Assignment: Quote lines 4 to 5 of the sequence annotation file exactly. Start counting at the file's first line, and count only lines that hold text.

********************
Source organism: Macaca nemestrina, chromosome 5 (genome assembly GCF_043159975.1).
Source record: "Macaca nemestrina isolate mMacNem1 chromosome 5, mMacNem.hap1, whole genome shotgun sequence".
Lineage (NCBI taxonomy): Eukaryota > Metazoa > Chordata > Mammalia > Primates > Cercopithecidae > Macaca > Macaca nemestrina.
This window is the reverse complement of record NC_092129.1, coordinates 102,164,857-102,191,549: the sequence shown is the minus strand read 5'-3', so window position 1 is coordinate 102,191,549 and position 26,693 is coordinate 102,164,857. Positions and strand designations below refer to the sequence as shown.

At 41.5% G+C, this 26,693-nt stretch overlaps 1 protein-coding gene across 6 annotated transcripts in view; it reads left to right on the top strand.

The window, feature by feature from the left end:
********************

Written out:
This window is the reverse complement of record NC_092129.1, coordinates 102,164,857-102,191,549: the sequence shown is the minus strand read 5'-3', so window position 1 is coordinate 102,191,549 and position 26,693 is coordinate 102,164,857. Positions and strand designations below refer to the sequence as shown.

At 41.5% G+C, this 26,693-nt stretch overlaps 1 protein-coding gene across 6 annotated transcripts in view; it reads left to right on the top strand.